Well, first, what is an inode? In the Unix world, an inode is a kind of file entry. A filename in a directory is just a label (a link!) to an inode. An inode can be referenced in multiple locations (hardlinks!).
-i bytes-per-inode (aka inode_ratio)
For some unknown reason this parameter is sometime documented as bytes-per-inode and sometime as inode_ratio. ...
Do you have /sbin in your path?
Most likely you are trying to run mkfs.ext4 as a normal user.
Unless you've added it yourself (e.g. in ~/.bashrc or /etc/profile etc), root has /sbin and /usr/sbin in $PATH, but normal users don't by default.
Try running it from a root shell (e.g. after sudo -i) or as:
sudo mkfs.ext4 -L hdd_misha /dev/sdb1
BTW, normal ...
There is better alternative than dd to extend a file. The dd command requires several parameters to run properly (to not corrupt your data). I use truncate instead. Despite of its name it can extend the size of a file as well:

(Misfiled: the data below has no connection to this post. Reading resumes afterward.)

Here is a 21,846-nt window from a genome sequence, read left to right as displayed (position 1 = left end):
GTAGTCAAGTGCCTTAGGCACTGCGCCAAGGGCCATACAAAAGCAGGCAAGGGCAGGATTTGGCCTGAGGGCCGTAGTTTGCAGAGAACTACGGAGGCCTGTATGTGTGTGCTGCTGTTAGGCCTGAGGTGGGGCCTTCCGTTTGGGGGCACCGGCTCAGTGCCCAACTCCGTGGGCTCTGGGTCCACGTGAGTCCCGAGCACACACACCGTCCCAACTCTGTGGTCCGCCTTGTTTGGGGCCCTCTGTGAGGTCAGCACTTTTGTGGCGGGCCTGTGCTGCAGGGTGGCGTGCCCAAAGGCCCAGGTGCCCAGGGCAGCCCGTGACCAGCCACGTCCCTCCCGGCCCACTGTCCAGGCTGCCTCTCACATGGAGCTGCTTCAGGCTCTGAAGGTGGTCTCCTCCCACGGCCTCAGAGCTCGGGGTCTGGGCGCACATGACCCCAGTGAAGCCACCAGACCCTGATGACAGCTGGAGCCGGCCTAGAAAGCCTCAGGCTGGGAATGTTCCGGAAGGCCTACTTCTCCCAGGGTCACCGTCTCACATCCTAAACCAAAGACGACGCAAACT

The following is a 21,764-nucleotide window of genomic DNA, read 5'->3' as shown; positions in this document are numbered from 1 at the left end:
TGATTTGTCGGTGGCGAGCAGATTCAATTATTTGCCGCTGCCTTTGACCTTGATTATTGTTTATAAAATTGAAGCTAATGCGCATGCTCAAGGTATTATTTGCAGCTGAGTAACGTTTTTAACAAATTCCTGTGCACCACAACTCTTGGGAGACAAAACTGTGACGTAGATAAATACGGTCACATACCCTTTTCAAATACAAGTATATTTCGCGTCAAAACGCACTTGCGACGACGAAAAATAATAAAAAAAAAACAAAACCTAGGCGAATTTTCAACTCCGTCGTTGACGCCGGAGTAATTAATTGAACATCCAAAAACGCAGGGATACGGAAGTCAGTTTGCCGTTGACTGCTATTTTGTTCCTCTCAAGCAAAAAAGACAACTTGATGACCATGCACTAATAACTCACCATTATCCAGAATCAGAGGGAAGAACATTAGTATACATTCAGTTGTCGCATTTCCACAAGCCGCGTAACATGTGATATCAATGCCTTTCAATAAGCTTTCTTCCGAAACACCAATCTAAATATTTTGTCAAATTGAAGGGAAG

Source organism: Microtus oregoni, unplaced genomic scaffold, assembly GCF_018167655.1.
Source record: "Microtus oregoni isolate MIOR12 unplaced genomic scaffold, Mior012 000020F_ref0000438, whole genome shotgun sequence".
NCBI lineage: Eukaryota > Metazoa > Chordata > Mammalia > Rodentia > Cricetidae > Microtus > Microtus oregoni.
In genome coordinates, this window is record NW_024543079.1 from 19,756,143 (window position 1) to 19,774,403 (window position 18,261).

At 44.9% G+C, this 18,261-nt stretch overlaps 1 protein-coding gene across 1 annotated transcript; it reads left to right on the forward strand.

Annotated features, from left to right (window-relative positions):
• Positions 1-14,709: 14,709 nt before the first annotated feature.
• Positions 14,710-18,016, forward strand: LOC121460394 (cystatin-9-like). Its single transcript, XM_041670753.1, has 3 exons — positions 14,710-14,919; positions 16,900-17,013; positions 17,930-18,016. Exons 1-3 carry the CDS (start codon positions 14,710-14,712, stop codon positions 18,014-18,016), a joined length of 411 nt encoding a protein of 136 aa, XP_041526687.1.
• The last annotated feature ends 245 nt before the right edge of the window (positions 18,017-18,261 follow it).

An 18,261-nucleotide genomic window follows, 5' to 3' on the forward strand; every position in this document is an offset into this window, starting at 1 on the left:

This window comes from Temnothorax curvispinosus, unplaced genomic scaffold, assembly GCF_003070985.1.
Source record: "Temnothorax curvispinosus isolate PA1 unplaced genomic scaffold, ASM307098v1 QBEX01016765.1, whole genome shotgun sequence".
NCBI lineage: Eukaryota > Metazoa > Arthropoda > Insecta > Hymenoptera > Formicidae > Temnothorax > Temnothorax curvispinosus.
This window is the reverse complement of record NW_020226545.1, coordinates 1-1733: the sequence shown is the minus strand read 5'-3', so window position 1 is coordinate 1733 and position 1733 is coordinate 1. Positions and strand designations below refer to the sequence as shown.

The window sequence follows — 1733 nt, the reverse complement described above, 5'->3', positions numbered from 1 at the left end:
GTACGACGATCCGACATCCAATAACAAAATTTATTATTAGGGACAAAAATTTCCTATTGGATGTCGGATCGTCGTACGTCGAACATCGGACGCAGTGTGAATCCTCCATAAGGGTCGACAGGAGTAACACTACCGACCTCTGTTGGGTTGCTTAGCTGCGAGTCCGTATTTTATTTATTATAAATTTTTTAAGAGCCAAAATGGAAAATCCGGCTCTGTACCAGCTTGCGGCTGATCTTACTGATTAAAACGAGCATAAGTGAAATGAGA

truncate - shrink or extend the size of a file to the specified size
set or adjust the file size by SIZE
LVM doesn't change the way you format a partition. Let's say you would have a volume group called group1 and a logical volume called volume1 then your command should look like this for ext3:
In case you don't have any volume groups or logical volumes yet, you have to use the according LVM tools to create them. The manpages of ...
Creating a filesystem on a whole disk rather than a partition is possible, but unusual. The documentation only explicitly mentions the partition because that's the most usual case (it does say usually). You can create a filesystem on anything that acts sufficiently like a fixed-size file, i.e. something where if you write data at a certain location and read ...
You can use graphical tools to achieve this, such as GParted. You can install this like so:
apt-get install gparted
Your OS may also include a graphical package manager, if so, you can alternatively install the gparted package from there.
After gparted is installed, run it. Select your flash drive (be careful, make sure it is the right ...